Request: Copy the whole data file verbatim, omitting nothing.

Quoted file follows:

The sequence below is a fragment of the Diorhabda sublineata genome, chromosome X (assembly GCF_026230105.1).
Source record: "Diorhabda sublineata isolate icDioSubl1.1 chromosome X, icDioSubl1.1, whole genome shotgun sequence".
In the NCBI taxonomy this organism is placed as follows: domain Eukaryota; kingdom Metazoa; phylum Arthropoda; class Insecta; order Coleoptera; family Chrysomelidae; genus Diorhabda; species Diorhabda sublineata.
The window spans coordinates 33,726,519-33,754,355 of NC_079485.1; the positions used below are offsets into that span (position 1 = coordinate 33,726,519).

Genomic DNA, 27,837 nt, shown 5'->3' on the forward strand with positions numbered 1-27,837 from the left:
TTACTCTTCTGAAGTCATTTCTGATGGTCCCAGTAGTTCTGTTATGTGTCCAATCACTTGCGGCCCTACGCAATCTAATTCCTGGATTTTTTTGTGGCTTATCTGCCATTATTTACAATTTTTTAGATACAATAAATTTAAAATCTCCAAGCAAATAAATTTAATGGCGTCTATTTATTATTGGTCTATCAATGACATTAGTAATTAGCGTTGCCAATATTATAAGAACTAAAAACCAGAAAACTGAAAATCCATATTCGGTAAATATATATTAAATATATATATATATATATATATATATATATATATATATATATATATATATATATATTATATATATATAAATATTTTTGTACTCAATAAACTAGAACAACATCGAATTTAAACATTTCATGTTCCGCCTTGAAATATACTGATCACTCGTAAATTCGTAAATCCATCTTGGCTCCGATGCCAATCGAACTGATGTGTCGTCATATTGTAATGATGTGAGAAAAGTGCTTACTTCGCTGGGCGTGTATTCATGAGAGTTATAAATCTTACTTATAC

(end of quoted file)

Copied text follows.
The sequence below is a fragment of the Diorhabda sublineata genome, chromosome X (assembly GCF_026230105.1).
Source record: "Diorhabda sublineata isolate icDioSubl1.1 chromosome X, icDioSubl1.1, whole genome shotgun sequence".
In the NCBI taxonomy this organism is placed as follows: domain Eukaryota; kingdom Metazoa; phylum Arthropoda; class Insecta; order Coleoptera; family Chrysomelidae; genus Diorhabda; species Diorhabda sublineata.
The window spans coordinates 33,726,519-33,754,355 of NC_079485.1; the positions used below are offsets into that span (position 1 = coordinate 33,726,519).

Genomic DNA, 27,837 nt, shown 5'->3' on the forward strand with positions numbered 1-27,837 from the left:
TTACTCTTCTGAAGTCATTTCTGATGGTCCCAGTAGTTCTGTTATGTGTCCAATCACTTGCGGCCCTACGCAATCTAATTCCTGGATTTTTTTGTGGCTTATCTGCCATTATTTACAATTTTTTAGATACAATAAATTTAAAATCTCCAAGCAAATAAATTTAATGGCGTCTATTTATTATTGGTCTATCAATGACATTAGTAATTAGCGTTGCCAATATTATAAGAACTAAAAACCAGAAAACTGAAAATCCATATTCGGTAAATATATATTAAATATATATATATATATATATATATATATATATATATATATATATATATATATATATTATATATATATAAATATTTTTGTACTCAATAAACTAGAACAACATCGAATTTAAACATTTCATGTTCCGCCTTGAAATATACTGATCACTCGTAAATTCGTAAATCCATCTTGGCTCCGATGCCAATCGAACTGATGTGTCGTCATATTGTAATGATGTGAGAAAAGTGCTTACTTCGCTGGGCGTGTATTCATGAGAGTTATAAATCTTACTTATAC